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The 112th Congress hasn't even been gaveled into session and the GOP is already having to deal with intra-party dissent. Jim DeMint is corralling votes for an anti-pork resolution. A cadre of RNC bigwigs are trying to return Michael Steele to his former life as a failed state-wide candidate-slash-Redskins promotional video extra. And Rep-elect Alan Nunnelee is taking a David and Goliath approach to dismantling health care reform (which is appropriate as Goliath would historically be denied coverage due to his preexisting gigantism). This is HUFFPOST HILL for Tuesday, November 9th, 2010:
VIVA LA REVOLUCION! JOE BARTON WAGING GUERRILLA CAMPAIGN FOR ENERGY AND COMMERCE GAVEL - Joe Barton, the Republican who apologized to BP after Obama caused the gulf oil spill, has launched an insurrection against House GOP leadership in an effort to keep his Energy and Commerce Committee gavel, GOP sources on and off the Hill tell HuffPost Hill. Barton is term-limited and would need a waiver to stay on; GOP chieftains couldn't have been much clearer that he's not getting one. Barton, undeterred, has pushed ahead: The day after the election, The Hill reported he penned a letter to the incoming freshmen soliciting their support for his gavel bid. We hear that Barton and his staff have spent the time since burning up the phone lines, making his case. "So far, so good," said a Barton aide about the campaign. But what's the end game? The leadership generally has say over waivers, but technically the House Republican steering committee makes the final decision. That panel is made up of members of leadership and regional representatives (and chairman, but they can't vote on chair issues). So Barton's plan is, by all accounts, to persuade every non-leadership member of the steering committee to buck the leaders and back the guy who apologized to BP to be head of the energy committee.
REID TO HUFFPOST HILL: HOUSE OMNIBUS IN WORKS - When we interviewed Harry Reid for our recent profile, a few things wound up on the cutting room floor (how he was feeling that day, small-talk about the weather, the rap battle, etc). One of them was his plan to pass something of a House omnibus before the end of the year. The House has passed hundreds of bills this year that have piled up along the corridor between the two chambers, confusing tourists and bottle-necking vice-presidential entourages. Reid said he wants to stuff as many as he can into a single bill. It would still need 60 votes to get cloture, but not all of the bills are entirely controversial. Many simply fell victim to the Senate's pace. Reid's spokesguy Jim Manley would only say that "we have a long list of things we want to do and not a lot of time to do them. Among other things, we have to see what, if any, kind of cooperation we can expect from republicans." A senior Senate Republican aide who may or may not go by Stew didn't dismiss it out of hand. "Depends on which bills, I guess," he or she mused. "If he doesn't have 60 for them now, he really won't have 60 for them then."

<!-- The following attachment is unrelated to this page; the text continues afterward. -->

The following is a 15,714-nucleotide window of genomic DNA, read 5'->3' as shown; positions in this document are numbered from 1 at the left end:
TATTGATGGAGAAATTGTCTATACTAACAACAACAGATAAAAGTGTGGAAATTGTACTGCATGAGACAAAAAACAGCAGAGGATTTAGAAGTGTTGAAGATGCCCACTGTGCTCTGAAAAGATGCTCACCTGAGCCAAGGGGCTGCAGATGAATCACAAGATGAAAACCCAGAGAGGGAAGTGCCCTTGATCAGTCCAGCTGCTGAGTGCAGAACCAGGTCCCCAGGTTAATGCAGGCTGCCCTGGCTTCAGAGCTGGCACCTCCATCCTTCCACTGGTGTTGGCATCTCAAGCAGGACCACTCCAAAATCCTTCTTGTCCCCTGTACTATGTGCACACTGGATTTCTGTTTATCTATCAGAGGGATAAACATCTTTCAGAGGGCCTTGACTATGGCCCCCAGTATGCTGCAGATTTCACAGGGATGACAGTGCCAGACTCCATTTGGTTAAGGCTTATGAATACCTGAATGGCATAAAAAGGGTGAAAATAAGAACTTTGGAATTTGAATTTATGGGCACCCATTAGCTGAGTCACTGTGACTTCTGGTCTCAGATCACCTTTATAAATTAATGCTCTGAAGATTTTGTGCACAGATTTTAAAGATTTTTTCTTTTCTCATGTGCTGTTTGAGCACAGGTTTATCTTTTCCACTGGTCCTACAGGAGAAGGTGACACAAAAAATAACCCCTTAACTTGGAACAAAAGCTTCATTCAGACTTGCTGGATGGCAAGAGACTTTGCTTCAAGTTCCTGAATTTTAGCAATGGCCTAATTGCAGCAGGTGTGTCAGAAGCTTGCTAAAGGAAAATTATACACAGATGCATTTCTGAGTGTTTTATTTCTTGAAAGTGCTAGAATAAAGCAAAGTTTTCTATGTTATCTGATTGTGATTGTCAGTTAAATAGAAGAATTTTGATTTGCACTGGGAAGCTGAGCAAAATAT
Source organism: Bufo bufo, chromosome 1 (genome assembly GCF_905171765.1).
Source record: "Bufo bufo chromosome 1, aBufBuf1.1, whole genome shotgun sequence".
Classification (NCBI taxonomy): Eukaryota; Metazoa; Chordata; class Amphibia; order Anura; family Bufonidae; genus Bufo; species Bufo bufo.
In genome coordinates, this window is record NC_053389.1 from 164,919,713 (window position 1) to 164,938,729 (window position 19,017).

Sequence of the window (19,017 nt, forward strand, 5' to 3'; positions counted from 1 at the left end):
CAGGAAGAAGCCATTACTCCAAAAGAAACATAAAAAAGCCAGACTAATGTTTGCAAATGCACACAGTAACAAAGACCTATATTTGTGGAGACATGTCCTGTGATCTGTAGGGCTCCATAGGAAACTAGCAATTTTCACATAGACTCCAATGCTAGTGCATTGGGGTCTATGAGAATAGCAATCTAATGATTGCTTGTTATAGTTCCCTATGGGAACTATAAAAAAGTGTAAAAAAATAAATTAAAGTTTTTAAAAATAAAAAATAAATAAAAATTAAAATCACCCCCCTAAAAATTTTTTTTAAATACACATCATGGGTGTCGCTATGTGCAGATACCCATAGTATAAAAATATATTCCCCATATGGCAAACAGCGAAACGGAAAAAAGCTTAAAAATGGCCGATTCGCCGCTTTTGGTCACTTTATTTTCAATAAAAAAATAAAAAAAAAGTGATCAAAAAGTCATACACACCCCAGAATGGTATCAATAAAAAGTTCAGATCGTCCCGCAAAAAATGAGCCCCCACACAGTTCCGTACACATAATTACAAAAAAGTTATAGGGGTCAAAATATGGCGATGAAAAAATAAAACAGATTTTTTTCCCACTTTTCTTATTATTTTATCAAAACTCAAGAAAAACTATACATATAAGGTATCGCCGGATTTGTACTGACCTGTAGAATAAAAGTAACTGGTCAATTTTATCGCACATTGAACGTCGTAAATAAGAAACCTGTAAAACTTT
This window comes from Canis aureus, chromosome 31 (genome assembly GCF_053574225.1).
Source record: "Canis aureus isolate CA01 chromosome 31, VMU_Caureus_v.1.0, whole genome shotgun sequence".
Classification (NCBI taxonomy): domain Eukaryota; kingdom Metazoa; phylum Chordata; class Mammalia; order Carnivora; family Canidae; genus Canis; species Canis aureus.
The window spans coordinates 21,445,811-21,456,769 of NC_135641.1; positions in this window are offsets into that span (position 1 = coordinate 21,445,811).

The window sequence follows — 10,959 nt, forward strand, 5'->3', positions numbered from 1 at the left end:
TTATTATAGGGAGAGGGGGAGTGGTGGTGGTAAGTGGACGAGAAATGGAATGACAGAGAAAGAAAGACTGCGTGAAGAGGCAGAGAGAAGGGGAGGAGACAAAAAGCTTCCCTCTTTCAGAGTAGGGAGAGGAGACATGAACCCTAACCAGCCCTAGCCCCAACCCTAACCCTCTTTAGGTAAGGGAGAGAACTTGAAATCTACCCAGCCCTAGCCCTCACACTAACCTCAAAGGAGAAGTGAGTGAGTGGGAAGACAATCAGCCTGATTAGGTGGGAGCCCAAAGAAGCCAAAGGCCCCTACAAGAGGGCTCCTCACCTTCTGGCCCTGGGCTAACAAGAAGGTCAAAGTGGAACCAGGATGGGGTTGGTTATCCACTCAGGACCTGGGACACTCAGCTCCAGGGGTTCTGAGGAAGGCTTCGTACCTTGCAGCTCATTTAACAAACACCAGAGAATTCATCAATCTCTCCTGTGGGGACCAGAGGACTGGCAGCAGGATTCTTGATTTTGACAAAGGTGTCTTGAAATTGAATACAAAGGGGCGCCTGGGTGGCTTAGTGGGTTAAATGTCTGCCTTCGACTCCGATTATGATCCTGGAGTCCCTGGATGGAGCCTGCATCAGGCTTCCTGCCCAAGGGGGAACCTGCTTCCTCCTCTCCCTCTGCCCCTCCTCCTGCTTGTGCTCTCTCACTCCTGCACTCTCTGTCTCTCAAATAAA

Before those hijinks can begin, the Senate has three cloture votes to take, in order: A bill promoting natural gas and electric vehicles; the Paycheck Fairness Act, which advances Lilly Ledbetter; and the food safety bill. The only one considered to have a shot is food safety.
HOYER GETS MAJOR BOOST FROM COMMITTEE CHAIRS - No matter how big a guy might be, Steny would take him on. You beat Steny with fists, he comes back with a Howard L. Berman. You beat him with a knife, he comes back with a Barney Frank. And if you beat him with a gun, you better kill him, because he'll keep comin' back and back until one of you is hosting a Saturday-morning panel show on Headline News. Sam Stein: "In a 'Dear Colleague' letter sent to the newly elected Democratic caucus, Rep. Barney Frank (D-Mass), who chairs the House Financial Services Committee, Rep. Howard L. Berman (D-Cali.), who chairs the House Foreign Affairs Committee, Rep. Nick J. Rahall (D-W.V.) who chairs the House Natural Resources Committee, Rep. Bob Filner (D-Cali.), who chairs the House Veterans' Affairs Committee, Rep. Silvestre Reyes (D-Tex.), who chairs the House Committee on Intelligence, Rep. Edward J. Markey (D-Mass.), who chairs the Committee on Energy Independence and Global Warming, and Rep. Henry Waxman (D-Cali.) who chairs the House Energy and Commerce Committee, argue that the Maryland Democrat has earned the right to retain the title of the number two ranking House Democrat." At least three of those were new endorsements, Frank, Berman and Waxman. http://huff.to/aTNxla
And then Clyburn was all, like nuh-uh: "This is not about playing the numbers game. This is about respecting and honoring the members of our caucus in such a way that they will be comfortable with the process. I don't see how you maintain a comfort level for all of our members by rolling out these names. I don't think it does the process any real good. I've never done it, I'm not going to do it." We recall a legendary candidate for office who also insisted that it's not about the numbers game, an intrepid soul who never backed dow....OH WAIT, NO WE DON'T BECAUSE IT'S AN ELECTION AND IT'S ONLY ABOUT THE NUMBERS GAME. Although if we did his name would be Francis McLoserbutt, he'd drive a Geo Metro and probably have a really impressive collection of Vilsack '08 memorabilia. The Hill: http://bit.ly/bXkuS6